Wondering how to manage Millennials? Some suggest to stop thinking of them as Millennials as a solution. A study published in the Journal of Managerial Psychology shows there are many more attitude and behavioral differences within generations than between them.
Retaining talent is number one on the list for many, if not most, organizations. Today’s employees can change jobs with much more ease than even five years ago. You can google “employee retention” and find hundreds of how to’s, but why not learn from those who are already winning the war for talent.
The same qualities that describe a good listener, describe a good leader: respect, concern, an openness to new ideas, empathy, compassion, curiosity, trust, loyalty, and receptivity. However, one of the lowest rated behaviors in 360-feedback surveys for managers is listening.
Drama – every workplace has it. It can be annoying, but it can also cause bigger problems, including a loss to the bottom line.
The number of job openings continues to exceed the number of job seekers in the U.S., forcing employers to reexamine their strategies for hiring and retaining top employees. Employee wellbeing is a key aspect that employers need to pay attention to when looking at retention strategies.
Jabra, the global leader in audio and communication technology, recently revealed the top workplace productivity trends for 2018. The trends are based on a survey among business professionals in the U.S., UK, Germany, and France.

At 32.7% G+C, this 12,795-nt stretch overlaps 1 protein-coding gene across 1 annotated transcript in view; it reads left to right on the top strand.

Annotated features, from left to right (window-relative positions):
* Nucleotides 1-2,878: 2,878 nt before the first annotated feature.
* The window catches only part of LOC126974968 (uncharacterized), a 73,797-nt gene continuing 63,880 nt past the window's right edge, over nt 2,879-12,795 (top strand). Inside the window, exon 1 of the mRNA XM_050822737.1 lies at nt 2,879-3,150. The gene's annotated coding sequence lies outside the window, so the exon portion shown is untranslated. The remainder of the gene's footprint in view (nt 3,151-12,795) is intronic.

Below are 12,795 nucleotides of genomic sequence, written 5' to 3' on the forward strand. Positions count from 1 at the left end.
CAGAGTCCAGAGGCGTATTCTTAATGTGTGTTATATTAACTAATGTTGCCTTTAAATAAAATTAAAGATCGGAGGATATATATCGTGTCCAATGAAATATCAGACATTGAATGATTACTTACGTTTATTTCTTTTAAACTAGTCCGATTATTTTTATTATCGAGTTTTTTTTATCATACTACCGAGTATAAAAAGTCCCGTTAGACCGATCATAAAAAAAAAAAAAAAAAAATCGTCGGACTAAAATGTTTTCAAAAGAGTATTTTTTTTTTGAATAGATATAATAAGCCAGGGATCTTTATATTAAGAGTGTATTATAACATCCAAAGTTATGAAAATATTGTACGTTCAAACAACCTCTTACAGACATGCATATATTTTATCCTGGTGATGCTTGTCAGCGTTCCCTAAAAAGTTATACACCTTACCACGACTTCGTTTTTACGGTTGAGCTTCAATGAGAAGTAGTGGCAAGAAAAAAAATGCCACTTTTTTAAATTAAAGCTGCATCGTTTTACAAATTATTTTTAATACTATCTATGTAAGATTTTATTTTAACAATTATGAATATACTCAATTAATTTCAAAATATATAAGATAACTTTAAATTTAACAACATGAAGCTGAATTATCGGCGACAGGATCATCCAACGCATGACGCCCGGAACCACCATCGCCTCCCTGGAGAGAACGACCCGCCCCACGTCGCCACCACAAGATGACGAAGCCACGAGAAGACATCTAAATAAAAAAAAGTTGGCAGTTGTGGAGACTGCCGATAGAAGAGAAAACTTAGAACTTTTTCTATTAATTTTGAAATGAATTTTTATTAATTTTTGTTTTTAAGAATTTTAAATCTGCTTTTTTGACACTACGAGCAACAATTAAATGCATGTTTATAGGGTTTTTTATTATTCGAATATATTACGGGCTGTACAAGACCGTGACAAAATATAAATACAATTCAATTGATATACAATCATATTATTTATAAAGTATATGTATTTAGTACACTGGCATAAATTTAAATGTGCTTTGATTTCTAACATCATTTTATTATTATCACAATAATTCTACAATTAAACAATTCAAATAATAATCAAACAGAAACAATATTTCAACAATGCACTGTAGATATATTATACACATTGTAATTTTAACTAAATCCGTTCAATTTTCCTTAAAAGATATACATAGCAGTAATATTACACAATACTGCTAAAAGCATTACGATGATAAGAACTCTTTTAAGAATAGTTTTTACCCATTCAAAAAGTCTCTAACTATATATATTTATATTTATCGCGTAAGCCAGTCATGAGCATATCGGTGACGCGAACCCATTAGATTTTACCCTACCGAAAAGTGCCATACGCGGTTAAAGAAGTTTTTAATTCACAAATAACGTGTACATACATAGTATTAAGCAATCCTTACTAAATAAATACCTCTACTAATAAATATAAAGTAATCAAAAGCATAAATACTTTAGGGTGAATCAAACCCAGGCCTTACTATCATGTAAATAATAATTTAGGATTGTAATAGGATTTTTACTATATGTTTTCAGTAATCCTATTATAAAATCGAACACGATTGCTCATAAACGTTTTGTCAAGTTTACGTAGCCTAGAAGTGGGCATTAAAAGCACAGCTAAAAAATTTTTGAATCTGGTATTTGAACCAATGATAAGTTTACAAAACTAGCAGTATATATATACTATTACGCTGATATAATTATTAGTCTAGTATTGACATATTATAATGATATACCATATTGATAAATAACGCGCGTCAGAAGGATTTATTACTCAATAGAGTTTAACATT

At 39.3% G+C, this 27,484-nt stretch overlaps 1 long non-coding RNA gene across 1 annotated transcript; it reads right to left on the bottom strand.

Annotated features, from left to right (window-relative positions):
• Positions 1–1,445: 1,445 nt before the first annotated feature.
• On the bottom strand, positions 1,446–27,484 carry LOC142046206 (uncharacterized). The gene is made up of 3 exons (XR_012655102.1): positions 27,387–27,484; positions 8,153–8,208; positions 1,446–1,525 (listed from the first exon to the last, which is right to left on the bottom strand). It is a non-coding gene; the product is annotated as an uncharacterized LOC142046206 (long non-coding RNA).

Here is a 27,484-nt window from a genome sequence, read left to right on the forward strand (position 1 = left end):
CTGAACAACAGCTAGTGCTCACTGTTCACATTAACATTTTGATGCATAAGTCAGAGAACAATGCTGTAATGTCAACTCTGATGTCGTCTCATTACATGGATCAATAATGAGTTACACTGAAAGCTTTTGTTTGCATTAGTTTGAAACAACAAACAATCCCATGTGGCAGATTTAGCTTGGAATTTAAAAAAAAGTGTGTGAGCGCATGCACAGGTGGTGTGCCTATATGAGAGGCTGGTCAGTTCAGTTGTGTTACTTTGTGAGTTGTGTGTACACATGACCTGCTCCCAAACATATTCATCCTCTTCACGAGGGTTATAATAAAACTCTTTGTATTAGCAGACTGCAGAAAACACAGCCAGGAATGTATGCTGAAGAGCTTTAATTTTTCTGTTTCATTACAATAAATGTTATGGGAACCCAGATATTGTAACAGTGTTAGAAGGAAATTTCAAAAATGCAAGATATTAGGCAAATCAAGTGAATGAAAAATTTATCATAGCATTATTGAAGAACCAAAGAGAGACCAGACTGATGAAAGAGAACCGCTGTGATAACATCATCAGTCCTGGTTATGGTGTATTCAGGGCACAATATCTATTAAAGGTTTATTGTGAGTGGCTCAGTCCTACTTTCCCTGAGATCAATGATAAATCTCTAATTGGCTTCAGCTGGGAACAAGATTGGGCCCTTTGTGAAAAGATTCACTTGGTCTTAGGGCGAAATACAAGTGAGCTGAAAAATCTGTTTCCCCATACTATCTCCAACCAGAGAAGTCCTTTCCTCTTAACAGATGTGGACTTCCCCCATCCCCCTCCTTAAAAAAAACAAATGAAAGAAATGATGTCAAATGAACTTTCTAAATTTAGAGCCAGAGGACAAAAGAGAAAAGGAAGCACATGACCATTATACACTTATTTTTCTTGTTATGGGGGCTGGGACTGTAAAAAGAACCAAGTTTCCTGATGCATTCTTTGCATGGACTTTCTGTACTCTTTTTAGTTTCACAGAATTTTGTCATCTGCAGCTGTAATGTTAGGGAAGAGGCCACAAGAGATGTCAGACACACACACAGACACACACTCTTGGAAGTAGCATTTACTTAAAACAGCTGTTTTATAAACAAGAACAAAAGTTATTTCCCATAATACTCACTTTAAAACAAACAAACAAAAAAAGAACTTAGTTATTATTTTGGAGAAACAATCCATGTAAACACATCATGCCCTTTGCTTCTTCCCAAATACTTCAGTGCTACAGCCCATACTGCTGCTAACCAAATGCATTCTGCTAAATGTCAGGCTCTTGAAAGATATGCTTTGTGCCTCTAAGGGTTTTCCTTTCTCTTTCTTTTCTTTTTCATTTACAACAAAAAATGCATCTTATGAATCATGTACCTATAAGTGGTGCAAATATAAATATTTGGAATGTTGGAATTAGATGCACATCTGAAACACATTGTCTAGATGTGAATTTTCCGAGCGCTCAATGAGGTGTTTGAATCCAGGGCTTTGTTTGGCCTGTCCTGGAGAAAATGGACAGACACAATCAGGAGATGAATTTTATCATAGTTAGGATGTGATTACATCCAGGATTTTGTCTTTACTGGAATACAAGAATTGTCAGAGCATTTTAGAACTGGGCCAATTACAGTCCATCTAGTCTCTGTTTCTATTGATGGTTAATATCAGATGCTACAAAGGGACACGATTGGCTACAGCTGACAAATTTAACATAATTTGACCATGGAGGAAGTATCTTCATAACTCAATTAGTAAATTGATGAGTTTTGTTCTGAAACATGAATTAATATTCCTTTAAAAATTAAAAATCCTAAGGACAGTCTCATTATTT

A recent study published by Binghamton University, State University at New York revealed that showing compassion to employees improves workers’ performance. On the other hand, authoritarianism leadership has the exact opposite effect – negatively affecting work performance.
The White House Administration’s Council of Advisors on Science and Technology predicts that by 2020 the U.S. will be short 1 million tech professionals. How can employers do their part to help this growing shortage?
Organizations with high levels of employee engagement experience higher revenue, less employee stress and absences, higher customer satisfaction, and higher quality and safety. It affects every aspect of the company. According to research from Willis Towers Watson, effective internal communications can have a significant impact on employee engagement.
Toxic employees continue to wreak havoc on the workplace. However, instead of confronting them, other employees tend to do little to address them directly, according to a 2017 survey by Fierce, Inc., leadership development and conversation experts.
A new survey from Glassdoor, one of the world’s largest job and recruiting sites, reveals that the key pieces of information that job seekers and workers in the U.S. look for when researching job ads are salaries (67%) and benefits (63%). In addition, 59% U.S. workers/job seekers say that location is one of their top considerations, while 43% look for commute time. The survey also explores the differences in men and women when job hunting.